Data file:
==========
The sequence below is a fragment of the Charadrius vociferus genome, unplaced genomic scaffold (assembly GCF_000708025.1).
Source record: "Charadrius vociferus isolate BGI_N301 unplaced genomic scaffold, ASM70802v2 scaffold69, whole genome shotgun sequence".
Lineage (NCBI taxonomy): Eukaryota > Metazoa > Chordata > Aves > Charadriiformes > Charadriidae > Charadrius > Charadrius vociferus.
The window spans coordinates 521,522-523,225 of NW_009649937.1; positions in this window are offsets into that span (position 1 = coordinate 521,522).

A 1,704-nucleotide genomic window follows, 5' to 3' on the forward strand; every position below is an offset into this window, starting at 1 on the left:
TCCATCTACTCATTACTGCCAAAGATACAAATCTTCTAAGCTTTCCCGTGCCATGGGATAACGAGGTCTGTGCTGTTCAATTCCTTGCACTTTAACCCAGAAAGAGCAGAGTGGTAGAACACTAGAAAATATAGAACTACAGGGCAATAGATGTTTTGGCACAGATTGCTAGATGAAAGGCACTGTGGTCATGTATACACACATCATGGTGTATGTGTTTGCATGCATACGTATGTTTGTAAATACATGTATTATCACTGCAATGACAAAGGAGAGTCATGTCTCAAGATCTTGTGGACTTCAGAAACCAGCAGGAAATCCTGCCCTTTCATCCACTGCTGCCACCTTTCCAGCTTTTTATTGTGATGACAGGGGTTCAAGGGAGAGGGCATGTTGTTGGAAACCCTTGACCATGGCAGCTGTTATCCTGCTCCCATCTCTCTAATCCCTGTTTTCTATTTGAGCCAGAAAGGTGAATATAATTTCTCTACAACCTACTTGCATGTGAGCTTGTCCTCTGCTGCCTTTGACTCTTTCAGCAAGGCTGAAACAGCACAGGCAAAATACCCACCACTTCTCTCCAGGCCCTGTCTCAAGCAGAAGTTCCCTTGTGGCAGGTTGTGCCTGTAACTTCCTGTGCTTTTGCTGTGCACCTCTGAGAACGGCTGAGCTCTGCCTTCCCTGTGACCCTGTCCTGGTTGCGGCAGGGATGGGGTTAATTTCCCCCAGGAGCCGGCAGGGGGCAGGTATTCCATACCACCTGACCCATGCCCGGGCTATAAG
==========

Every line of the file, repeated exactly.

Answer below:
The sequence below is a fragment of the Charadrius vociferus genome, unplaced genomic scaffold (assembly GCF_000708025.1).
Source record: "Charadrius vociferus isolate BGI_N301 unplaced genomic scaffold, ASM70802v2 scaffold69, whole genome shotgun sequence".
Lineage (NCBI taxonomy): Eukaryota > Metazoa > Chordata > Aves > Charadriiformes > Charadriidae > Charadrius > Charadrius vociferus.
The window spans coordinates 521,522-523,225 of NW_009649937.1; positions in this window are offsets into that span (position 1 = coordinate 521,522).

A 1,704-nucleotide genomic window follows, 5' to 3' on the forward strand; every position below is an offset into this window, starting at 1 on the left:
TCCATCTACTCATTACTGCCAAAGATACAAATCTTCTAAGCTTTCCCGTGCCATGGGATAACGAGGTCTGTGCTGTTCAATTCCTTGCACTTTAACCCAGAAAGAGCAGAGTGGTAGAACACTAGAAAATATAGAACTACAGGGCAATAGATGTTTTGGCACAGATTGCTAGATGAAAGGCACTGTGGTCATGTATACACACATCATGGTGTATGTGTTTGCATGCATACGTATGTTTGTAAATACATGTATTATCACTGCAATGACAAAGGAGAGTCATGTCTCAAGATCTTGTGGACTTCAGAAACCAGCAGGAAATCCTGCCCTTTCATCCACTGCTGCCACCTTTCCAGCTTTTTATTGTGATGACAGGGGTTCAAGGGAGAGGGCATGTTGTTGGAAACCCTTGACCATGGCAGCTGTTATCCTGCTCCCATCTCTCTAATCCCTGTTTTCTATTTGAGCCAGAAAGGTGAATATAATTTCTCTACAACCTACTTGCATGTGAGCTTGTCCTCTGCTGCCTTTGACTCTTTCAGCAAGGCTGAAACAGCACAGGCAAAATACCCACCACTTCTCTCCAGGCCCTGTCTCAAGCAGAAGTTCCCTTGTGGCAGGTTGTGCCTGTAACTTCCTGTGCTTTTGCTGTGCACCTCTGAGAACGGCTGAGCTCTGCCTTCCCTGTGACCCTGTCCTGGTTGCGGCAGGGATGGGGTTAATTTCCCCCAGGAGCCGGCAGGGGGCAGGTATTCCATACCACCTGACCCATGCCCGGGCTATAAG